Indonesia's most wanted militant with ties to the Islamic State group was killed Saturday in a shootout with security forces, the Indonesian military said, in a sweeping counterterrorism campaign against extremists in the remote mountain jungles.
Ali Kalora was one of two militants killed in the raid, said Central Sulawesi's regional military chief, Brigadier General Farid Makruf. He identified the other suspected extremist as Jaka Ramadan.
The two men were fatally shot late Saturday by a joint team of military and police officers in Central Sulawesi province's mountainous Parigi Moutong district, Makruf said. It borders Poso district, considered an extremist hotbed in the province.
"Ali Kalora was the most wanted terrorist and leader of MIT," Makruf said, referring to the Indonesian acronym of the East Indonesia Mujahedeen, a militant group that pledged allegiance to the Islamic State in 2014.
He said that security forces were searching for four remaining suspected members of the group.
Saturday's shootout occurred two months after security forces killed two suspected members of the group during a pre-dawn raid in the same mountainous district.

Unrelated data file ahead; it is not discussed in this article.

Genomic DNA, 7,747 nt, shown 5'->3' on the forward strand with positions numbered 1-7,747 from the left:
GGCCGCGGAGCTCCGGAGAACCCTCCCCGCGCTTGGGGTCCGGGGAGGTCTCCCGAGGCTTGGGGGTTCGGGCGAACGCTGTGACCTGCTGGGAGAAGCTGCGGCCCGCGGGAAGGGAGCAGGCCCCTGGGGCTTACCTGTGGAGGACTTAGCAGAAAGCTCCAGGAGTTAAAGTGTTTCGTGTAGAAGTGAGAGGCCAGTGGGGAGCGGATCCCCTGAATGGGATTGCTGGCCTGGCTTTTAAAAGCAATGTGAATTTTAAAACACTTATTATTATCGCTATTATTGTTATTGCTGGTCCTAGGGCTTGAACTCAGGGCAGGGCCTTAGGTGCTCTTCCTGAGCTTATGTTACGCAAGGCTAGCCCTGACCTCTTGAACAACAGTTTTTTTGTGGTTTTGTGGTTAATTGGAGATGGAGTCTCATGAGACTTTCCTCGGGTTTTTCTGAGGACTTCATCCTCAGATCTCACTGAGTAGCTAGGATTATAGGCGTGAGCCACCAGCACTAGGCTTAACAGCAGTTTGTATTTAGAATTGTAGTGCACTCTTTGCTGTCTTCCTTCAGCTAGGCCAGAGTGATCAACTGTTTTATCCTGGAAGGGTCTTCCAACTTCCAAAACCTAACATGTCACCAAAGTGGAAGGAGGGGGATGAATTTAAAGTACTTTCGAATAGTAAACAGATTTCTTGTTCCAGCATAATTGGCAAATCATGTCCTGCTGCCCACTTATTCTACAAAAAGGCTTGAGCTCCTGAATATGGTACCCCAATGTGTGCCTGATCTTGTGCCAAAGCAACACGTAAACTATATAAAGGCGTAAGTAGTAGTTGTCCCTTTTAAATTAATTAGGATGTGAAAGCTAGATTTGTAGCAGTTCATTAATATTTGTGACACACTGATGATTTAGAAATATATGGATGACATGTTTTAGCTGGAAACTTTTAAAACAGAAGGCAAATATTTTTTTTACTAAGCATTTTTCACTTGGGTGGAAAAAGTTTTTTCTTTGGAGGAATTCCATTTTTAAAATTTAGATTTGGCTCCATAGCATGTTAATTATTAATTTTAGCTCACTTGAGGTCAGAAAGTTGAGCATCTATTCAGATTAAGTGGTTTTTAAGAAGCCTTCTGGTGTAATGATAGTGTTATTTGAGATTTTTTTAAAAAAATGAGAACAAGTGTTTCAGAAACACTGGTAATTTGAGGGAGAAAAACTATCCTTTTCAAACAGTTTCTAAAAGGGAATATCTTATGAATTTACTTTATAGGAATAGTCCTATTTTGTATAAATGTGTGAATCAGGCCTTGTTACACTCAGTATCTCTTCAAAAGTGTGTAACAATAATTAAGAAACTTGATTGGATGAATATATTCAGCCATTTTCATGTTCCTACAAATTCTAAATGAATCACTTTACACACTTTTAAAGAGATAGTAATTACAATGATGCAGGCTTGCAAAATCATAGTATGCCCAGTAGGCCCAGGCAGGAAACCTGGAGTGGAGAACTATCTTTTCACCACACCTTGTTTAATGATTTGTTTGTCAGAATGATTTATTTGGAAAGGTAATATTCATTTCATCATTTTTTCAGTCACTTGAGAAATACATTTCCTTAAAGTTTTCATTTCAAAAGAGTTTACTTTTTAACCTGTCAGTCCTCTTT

The East Indonesia Mujahedeen has claimed responsibility for several killings of police officers and minority Christians.
Security operations in the area have intensified in recent months to try to capture members of the network, targeting Kalora.
Kalora had eluded capture for more than a decade. He took over from Abu Wardah Santoso, who was killed by security forces in July 2016. Dozens of other leaders and members of the group have been killed or captured since then.
In May, the militants killed four Christians in a village in Poso district, including one who was beheaded. Authorities said the attack was in revenge for the killing in March of two militants, including Santoso's son.
Makruf said that rugged terrain and darkness have hampered efforts to evacuate the two bodies from the scene of the shootout in the forested village of Astina. He said the bodies of Kalora and his follower would be taken by helicopter on Sunday morning for further investigation and identification.
Indonesia, the world's most populous Muslim-majority nation, has kept up a crackdown on militants since bombings on the tourist island of Bali in 2002 killed 202 people, mostly foreigners.
Militant attacks on foreigners in Indonesia have been largely replaced in recent years by smaller, less deadly strikes targeting the government, mainly police and anti-terrorism forces, and people militants consider to be infidels, inspired by Islamic State group tactics abroad.